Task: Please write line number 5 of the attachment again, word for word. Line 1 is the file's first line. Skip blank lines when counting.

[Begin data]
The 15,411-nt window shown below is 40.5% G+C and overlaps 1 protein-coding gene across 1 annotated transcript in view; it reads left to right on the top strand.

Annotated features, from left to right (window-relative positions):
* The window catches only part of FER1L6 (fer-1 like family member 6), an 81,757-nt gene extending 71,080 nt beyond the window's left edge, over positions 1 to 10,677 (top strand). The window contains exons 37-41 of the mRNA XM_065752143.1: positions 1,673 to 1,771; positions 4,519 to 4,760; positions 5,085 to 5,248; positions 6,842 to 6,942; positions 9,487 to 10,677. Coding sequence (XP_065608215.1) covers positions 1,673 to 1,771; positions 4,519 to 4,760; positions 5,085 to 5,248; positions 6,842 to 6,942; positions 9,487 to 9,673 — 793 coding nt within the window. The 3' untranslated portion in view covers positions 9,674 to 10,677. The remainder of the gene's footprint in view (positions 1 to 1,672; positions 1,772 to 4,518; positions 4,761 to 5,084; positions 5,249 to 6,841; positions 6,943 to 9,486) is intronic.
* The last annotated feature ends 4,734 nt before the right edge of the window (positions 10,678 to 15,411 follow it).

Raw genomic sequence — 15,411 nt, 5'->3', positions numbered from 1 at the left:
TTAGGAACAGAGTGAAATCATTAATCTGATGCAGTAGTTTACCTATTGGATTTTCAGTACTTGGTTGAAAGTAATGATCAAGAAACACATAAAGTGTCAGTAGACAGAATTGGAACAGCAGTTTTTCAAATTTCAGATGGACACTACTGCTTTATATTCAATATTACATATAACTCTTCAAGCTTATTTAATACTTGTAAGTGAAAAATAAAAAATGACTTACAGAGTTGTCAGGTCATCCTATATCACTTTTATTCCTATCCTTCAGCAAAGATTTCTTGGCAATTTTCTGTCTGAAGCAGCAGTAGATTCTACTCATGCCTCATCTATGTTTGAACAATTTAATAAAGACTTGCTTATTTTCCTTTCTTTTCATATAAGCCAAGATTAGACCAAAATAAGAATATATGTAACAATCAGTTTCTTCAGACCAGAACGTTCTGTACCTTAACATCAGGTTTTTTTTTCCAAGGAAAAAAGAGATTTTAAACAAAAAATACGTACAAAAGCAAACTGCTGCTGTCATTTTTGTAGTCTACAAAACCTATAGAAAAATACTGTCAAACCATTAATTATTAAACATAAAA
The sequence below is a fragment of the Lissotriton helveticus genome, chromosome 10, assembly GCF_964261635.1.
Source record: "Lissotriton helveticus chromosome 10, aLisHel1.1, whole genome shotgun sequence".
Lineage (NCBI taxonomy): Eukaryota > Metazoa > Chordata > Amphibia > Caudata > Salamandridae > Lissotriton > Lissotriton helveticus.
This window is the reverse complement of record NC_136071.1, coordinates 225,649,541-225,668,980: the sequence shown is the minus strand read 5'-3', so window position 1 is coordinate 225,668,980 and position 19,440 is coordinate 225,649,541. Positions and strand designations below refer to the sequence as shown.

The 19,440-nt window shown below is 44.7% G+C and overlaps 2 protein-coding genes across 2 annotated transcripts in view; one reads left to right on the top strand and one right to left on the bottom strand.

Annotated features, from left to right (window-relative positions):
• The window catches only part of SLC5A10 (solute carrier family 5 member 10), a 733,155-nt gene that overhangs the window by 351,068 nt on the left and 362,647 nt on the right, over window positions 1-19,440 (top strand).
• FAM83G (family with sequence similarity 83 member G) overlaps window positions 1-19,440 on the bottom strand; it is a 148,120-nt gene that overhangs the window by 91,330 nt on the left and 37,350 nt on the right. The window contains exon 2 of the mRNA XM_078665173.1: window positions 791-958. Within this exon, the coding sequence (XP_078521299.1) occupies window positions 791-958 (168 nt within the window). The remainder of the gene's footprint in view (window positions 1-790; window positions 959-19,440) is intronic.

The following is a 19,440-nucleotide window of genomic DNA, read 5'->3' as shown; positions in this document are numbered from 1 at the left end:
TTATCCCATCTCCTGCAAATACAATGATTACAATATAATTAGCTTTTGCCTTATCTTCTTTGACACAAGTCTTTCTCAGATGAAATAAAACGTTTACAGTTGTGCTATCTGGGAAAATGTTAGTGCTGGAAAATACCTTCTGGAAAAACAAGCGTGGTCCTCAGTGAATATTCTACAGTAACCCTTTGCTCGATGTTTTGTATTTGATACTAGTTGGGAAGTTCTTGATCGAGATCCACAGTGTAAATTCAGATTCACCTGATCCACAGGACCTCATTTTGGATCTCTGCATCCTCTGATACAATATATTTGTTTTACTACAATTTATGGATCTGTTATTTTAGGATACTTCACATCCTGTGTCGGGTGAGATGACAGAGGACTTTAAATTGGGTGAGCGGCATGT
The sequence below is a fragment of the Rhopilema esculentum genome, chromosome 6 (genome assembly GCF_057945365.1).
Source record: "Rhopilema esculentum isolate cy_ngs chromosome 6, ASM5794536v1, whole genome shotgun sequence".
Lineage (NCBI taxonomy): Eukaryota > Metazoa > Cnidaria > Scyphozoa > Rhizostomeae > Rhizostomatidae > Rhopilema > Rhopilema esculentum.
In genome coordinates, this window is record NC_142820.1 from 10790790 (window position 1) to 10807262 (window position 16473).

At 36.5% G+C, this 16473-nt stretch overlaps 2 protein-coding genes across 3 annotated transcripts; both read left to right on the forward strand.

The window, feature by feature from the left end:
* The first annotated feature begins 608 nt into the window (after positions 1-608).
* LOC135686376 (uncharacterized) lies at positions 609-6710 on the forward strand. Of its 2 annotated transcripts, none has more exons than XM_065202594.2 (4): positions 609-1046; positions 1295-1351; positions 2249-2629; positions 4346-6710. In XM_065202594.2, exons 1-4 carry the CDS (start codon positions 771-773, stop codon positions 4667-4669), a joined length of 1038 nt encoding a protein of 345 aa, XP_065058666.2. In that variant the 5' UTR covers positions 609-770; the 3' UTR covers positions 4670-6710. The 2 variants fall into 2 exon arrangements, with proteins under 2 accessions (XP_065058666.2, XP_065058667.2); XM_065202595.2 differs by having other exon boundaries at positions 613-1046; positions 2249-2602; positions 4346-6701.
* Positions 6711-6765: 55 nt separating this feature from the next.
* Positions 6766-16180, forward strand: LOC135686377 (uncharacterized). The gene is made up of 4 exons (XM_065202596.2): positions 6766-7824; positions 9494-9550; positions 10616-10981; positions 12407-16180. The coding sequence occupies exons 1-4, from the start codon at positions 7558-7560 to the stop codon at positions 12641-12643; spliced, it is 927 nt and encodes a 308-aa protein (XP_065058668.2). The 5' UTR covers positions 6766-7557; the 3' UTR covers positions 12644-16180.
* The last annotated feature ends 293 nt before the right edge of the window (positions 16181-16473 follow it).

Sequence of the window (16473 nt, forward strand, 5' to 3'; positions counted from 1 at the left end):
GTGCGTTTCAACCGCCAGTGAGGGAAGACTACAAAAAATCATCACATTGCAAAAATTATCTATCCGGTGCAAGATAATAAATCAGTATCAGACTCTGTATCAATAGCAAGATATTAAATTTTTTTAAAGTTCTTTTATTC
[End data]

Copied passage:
Raw genomic sequence — 15,411 nt, 5'->3', positions numbered from 1 at the left: